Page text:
By the time you read this, we will only be five days from the Total Lunar Eclipse that will happen during the Full Moon of November 8. You will need to be an early riser to see this one as totality is scheduled to being at 5:16 a.m. and will last until 6:42 a.m. EST. The best viewing will take place in the far west while areas from New England down through the Eastern Seaboard will see the Moon setting while it is in total eclipse. The center of the United States from the west shore of Lake Michigan down to the Texas Gulf Coast will see the Moon set in partial eclipse after totality has passed. We begin November with the First Quarter Moon on Nov 1 while the Last Quarter and New Moon will take place on Nov 16 and Nove 23, respectively. The Last Crescent Moon can be seen near the ESE horizon one hour before sunrise on Nov 19-22 and the Very Young Crescent will make an appearance in the SW on Nov 25 40 min after sunset.
The Leonid meteor shower will grace our skies from midnight to dawn on Nov 17-19 when it reaches its peak activity. If skies permit, increased numbers of meteors may also be visible a couple of days before and after the peak nights. The parent of this meteor shower is Periodic Comet Tempelp-Tuttle which was discovered by William Tempel of Marseilles Observetory in France on December 19, 1865. Word of the comet spread througout Europe but it also bears the name of Horace Tuttle of the Harvard College Observatory who discovered it independently 17 days later. Measurements show it has an orbit of 33.17 years and astronomers were quick to realize the Leonid showers were the result of this comet. The Leonids have at times produced some of the greatest meteor storms observed like the one in the early morning hours of November 17, 1966 when it seemed the meteors briefly fell like rain with thousands of them being seen in a fifteen minute span. A normal year usually produces 10-15 meteors per hour.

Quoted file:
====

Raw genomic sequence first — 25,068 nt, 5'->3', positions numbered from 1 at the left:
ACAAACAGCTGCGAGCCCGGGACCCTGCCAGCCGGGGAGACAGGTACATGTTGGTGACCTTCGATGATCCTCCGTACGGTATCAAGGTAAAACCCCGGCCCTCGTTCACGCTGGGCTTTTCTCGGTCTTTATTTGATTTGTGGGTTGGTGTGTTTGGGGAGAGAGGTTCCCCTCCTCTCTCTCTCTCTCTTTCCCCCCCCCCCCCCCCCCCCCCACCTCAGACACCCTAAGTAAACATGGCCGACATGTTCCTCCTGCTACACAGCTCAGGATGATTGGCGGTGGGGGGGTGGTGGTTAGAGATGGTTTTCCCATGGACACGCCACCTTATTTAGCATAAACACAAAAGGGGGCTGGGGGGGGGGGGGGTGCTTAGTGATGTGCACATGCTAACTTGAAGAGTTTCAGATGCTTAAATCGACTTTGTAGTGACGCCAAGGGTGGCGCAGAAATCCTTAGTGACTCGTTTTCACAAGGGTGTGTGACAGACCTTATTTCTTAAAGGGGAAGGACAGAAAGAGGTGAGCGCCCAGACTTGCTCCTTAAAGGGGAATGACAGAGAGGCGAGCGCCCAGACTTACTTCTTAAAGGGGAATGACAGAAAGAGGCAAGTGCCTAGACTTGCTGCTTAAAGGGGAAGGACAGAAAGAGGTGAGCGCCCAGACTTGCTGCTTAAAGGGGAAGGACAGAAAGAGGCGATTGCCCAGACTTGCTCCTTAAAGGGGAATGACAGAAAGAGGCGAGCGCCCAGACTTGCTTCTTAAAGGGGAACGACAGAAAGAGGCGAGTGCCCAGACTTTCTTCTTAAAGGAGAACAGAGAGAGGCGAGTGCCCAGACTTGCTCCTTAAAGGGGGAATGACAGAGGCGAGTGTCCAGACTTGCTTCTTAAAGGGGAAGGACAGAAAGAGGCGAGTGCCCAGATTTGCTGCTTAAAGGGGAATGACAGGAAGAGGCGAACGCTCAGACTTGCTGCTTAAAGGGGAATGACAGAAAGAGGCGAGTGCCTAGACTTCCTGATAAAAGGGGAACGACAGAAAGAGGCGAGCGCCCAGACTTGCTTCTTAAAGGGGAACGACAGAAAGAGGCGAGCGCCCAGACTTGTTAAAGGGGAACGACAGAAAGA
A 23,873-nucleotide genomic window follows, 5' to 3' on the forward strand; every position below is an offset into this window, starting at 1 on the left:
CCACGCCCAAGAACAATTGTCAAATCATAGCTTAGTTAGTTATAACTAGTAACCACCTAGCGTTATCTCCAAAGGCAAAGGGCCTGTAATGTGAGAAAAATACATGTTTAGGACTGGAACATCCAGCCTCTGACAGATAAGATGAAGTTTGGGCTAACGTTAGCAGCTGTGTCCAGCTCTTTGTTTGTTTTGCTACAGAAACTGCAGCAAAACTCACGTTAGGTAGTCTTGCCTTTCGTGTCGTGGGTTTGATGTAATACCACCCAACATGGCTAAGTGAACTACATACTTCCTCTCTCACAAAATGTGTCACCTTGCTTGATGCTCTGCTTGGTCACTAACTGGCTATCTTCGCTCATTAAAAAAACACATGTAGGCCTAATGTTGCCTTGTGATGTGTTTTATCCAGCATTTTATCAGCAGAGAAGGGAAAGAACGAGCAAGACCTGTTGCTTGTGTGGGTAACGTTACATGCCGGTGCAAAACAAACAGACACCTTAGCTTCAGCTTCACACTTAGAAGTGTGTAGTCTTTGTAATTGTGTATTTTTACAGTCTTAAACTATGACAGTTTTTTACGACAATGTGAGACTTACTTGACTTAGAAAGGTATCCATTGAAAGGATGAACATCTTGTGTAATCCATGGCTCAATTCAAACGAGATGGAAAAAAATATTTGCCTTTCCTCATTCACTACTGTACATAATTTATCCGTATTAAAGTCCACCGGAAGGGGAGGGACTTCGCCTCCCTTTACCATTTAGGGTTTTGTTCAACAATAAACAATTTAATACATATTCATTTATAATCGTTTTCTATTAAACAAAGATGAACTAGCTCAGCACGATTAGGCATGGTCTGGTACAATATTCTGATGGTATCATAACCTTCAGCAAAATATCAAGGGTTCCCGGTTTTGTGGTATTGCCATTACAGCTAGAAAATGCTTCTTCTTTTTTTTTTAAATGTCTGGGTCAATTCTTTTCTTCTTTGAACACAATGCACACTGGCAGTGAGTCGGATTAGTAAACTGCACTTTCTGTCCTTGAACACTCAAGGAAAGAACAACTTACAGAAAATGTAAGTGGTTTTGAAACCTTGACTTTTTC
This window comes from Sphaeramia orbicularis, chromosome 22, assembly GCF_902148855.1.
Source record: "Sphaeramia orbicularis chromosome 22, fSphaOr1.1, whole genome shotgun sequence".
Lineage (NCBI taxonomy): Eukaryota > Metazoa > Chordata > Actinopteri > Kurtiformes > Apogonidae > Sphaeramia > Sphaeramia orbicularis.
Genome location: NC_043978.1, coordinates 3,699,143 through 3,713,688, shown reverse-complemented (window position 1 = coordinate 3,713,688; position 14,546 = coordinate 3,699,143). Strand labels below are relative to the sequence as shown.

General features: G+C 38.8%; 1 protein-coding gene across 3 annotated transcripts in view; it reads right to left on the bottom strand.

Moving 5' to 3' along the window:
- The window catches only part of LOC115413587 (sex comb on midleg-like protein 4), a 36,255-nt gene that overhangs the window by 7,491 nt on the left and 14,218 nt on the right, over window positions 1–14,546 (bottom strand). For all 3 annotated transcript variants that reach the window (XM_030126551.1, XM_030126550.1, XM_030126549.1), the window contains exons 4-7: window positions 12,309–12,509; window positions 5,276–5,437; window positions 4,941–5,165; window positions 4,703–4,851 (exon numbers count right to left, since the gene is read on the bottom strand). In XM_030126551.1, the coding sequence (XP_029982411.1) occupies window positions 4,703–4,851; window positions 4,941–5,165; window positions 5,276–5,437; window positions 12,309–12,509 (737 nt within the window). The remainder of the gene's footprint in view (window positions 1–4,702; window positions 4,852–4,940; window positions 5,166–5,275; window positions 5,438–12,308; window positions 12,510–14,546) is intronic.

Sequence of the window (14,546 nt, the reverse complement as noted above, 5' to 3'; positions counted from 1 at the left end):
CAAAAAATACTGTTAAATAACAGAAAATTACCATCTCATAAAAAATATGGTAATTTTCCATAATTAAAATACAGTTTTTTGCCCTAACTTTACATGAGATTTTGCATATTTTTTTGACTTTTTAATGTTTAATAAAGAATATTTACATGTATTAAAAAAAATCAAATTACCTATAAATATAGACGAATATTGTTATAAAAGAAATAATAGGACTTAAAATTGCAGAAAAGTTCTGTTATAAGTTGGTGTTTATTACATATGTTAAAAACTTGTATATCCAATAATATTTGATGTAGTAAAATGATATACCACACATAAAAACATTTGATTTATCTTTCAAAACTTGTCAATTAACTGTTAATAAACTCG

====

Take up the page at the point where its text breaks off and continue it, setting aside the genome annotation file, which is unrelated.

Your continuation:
In the evening sky, Jupiter and Saturn begin the month about 20 degrees apart and will be well placed for viewing in the south and southeast sky. Jupiter will be easy to spot shining at magnitude -2.5 with Saturn a more modest +0.2. With a small telescope, you may be able to find Neptune just to the right of Jupiter but it will only be a mag +7.8 object this month. Jupiter will end its retrograde motion (where it has been seen moving backwards against the star field) on Nov 23.
Mars can be found in the morning sky all month between the horns of Taurus the Bull. The Red Planet is nearing opposition in early December and will be making the transition from a morning planet to an evening planet. On November 30, Mars will be the closest to the Earth during this orbital pass at 50,612,000 miles. Venus and Mercury are both too near the Sun to be visible at this time. When they return next month, you will have the opportunity to see all seven planets in the sky between dusk and nightfall.
Uranus will also be visible with a small scope between the brightest stars of Aires the Ram and the head of Cetus the Whale but it will only be at mag +5.6. If one sees the Full Moon above the WNW horizon 40 minutes before sunrise on Nov 8, Uranus will be just above and to the left of the setting Moon.
Compiled by Ken Raisanen of WOAS-FM – information provided by Abrams Planetarium Sky Calendar, Michigan State University. More information and subscription information can be found on their website at http://abramsplanetarium.org/skycalendar/ or on Twitter at http://twitter.com/AbramsSkyNotes. Yearly subscriptions cost $12 and can be started anytime. Gift subscriptions to the Abrams Sky Calendar make your holiday shopping a little simpler!
Top Piece Video: We are going to have an eclipse this month, not of the HEART, but Bonnie Tyler will have to do!